Trade Tribunal finds subsidies and dumping of steel products causing harm
The tribunal's inquiry follows investigations by the Canada Border Services Agency on dumping and subsidies.
OTTAWA – The Canadian International Trade Tribunal says it has found there is a reasonable indication that dumping and subsidizing of some steel products by several Asian countries have harmed or could harm Canadian steel producers.
The tribunal says it found the People’s Republic of China, the Republic of Korea and the Socialist Republic of Vietnam all likely interfered in the market for cold-rolled steel in coils and strips.
The tribunal’s inquiry follows investigations by the Canada Border Services Agency on dumping and subsidies. The agency’s investigation continues and it will issue preliminary determinations by August 20.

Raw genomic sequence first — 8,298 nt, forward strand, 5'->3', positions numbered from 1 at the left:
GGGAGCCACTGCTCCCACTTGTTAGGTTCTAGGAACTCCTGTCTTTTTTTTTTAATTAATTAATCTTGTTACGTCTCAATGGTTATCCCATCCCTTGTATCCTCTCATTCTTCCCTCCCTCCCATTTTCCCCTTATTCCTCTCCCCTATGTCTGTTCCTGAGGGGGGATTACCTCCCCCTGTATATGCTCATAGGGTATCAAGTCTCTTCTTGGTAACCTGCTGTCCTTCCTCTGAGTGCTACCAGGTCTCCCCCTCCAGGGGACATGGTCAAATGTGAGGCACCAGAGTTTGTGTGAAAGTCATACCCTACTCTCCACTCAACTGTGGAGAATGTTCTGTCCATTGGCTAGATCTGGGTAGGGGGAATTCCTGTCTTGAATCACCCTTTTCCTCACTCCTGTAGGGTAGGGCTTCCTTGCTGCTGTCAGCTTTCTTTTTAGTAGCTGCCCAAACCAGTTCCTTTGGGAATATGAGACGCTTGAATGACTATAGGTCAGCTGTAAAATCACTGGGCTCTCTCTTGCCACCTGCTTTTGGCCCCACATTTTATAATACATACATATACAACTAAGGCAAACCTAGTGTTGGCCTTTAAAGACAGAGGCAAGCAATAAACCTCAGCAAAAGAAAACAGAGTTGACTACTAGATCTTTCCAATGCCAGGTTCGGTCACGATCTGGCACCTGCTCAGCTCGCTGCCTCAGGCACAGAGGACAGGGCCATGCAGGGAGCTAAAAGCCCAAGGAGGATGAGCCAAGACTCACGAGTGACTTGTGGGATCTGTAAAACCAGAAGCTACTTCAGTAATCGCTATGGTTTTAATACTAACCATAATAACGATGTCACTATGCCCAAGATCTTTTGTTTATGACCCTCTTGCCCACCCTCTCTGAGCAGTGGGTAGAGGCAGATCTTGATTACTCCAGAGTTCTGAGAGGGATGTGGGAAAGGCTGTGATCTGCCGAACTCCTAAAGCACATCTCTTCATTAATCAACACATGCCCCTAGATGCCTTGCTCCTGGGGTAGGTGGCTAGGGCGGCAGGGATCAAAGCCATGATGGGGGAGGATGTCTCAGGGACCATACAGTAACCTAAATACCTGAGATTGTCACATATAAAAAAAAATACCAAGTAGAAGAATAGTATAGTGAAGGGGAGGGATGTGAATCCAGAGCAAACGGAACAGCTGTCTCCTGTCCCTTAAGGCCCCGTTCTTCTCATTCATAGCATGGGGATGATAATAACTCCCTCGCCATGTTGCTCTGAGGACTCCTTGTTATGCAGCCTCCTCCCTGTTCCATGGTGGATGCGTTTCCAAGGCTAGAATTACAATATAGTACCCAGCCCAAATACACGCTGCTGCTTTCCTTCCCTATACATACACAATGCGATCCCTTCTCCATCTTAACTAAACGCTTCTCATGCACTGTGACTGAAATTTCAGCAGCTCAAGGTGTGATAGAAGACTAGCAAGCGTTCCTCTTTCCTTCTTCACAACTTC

The Liberal government invested the CBSA with additional powers in March to identify businesses that try to dodge import duties, as well as more flexibility to determine whether prices in countries of origin are reliable or distorted.
The federal government has taken extra steps to crack down on companies that try to ship cheap foreign steel and aluminum into Canada as U.S. tariffs on the metals have pushed companies to look to other markets.
U.S. President Donald Trump imposed tariffs of 25 per cent on imports of steel and 10 per cent on imports of aluminum, including from Canada, in an effort to boost domestic industries.